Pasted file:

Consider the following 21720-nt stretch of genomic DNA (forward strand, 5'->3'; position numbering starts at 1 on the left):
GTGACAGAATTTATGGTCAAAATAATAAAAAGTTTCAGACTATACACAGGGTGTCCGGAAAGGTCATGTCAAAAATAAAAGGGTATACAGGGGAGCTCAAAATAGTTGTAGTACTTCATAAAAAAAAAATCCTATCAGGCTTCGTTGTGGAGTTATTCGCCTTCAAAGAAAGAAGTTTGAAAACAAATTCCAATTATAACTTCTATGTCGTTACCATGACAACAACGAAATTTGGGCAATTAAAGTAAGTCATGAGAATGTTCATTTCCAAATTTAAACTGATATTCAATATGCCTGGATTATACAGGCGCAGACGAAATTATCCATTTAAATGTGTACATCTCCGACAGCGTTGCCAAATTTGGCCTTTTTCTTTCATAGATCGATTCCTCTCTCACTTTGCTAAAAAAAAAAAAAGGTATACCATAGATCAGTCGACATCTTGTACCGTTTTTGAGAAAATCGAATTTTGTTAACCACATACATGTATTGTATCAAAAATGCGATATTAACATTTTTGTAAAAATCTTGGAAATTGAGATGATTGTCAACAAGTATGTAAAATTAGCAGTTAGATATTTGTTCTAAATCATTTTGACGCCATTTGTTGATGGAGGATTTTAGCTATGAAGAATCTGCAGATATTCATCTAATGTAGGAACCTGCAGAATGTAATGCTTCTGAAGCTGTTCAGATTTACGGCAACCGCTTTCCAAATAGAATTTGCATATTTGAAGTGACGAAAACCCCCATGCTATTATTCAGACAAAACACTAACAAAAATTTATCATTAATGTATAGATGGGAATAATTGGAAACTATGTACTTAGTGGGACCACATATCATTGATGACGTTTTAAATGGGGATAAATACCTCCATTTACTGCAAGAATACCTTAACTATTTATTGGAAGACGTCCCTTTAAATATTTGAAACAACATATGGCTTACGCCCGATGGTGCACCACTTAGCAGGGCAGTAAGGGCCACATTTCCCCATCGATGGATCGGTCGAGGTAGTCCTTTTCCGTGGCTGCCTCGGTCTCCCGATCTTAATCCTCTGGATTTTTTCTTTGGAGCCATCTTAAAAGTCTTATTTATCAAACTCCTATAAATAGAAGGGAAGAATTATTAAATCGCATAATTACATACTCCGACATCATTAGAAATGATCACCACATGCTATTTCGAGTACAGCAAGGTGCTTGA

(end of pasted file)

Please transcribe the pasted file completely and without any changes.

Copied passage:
Consider the following 21720-nt stretch of genomic DNA (forward strand, 5'->3'; position numbering starts at 1 on the left):
GTGACAGAATTTATGGTCAAAATAATAAAAAGTTTCAGACTATACACAGGGTGTCCGGAAAGGTCATGTCAAAAATAAAAGGGTATACAGGGGAGCTCAAAATAGTTGTAGTACTTCATAAAAAAAAAATCCTATCAGGCTTCGTTGTGGAGTTATTCGCCTTCAAAGAAAGAAGTTTGAAAACAAATTCCAATTATAACTTCTATGTCGTTACCATGACAACAACGAAATTTGGGCAATTAAAGTAAGTCATGAGAATGTTCATTTCCAAATTTAAACTGATATTCAATATGCCTGGATTATACAGGCGCAGACGAAATTATCCATTTAAATGTGTACATCTCCGACAGCGTTGCCAAATTTGGCCTTTTTCTTTCATAGATCGATTCCTCTCTCACTTTGCTAAAAAAAAAAAAAGGTATACCATAGATCAGTCGACATCTTGTACCGTTTTTGAGAAAATCGAATTTTGTTAACCACATACATGTATTGTATCAAAAATGCGATATTAACATTTTTGTAAAAATCTTGGAAATTGAGATGATTGTCAACAAGTATGTAAAATTAGCAGTTAGATATTTGTTCTAAATCATTTTGACGCCATTTGTTGATGGAGGATTTTAGCTATGAAGAATCTGCAGATATTCATCTAATGTAGGAACCTGCAGAATGTAATGCTTCTGAAGCTGTTCAGATTTACGGCAACCGCTTTCCAAATAGAATTTGCATATTTGAAGTGACGAAAACCCCCATGCTATTATTCAGACAAAACACTAACAAAAATTTATCATTAATGTATAGATGGGAATAATTGGAAACTATGTACTTAGTGGGACCACATATCATTGATGACGTTTTAAATGGGGATAAATACCTCCATTTACTGCAAGAATACCTTAACTATTTATTGGAAGACGTCCCTTTAAATATTTGAAACAACATATGGCTTACGCCCGATGGTGCACCACTTAGCAGGGCAGTAAGGGCCACATTTCCCCATCGATGGATCGGTCGAGGTAGTCCTTTTCCGTGGCTGCCTCGGTCTCCCGATCTTAATCCTCTGGATTTTTTCTTTGGAGCCATCTTAAAAGTCTTATTTATCAAACTCCTATAAATAGAAGGGAAGAATTATTAAATCGCATAATTACATACTCCGACATCATTAGAAATGATCACCACATGCTATTTCGAGTACAGCAAGGTGCTTGA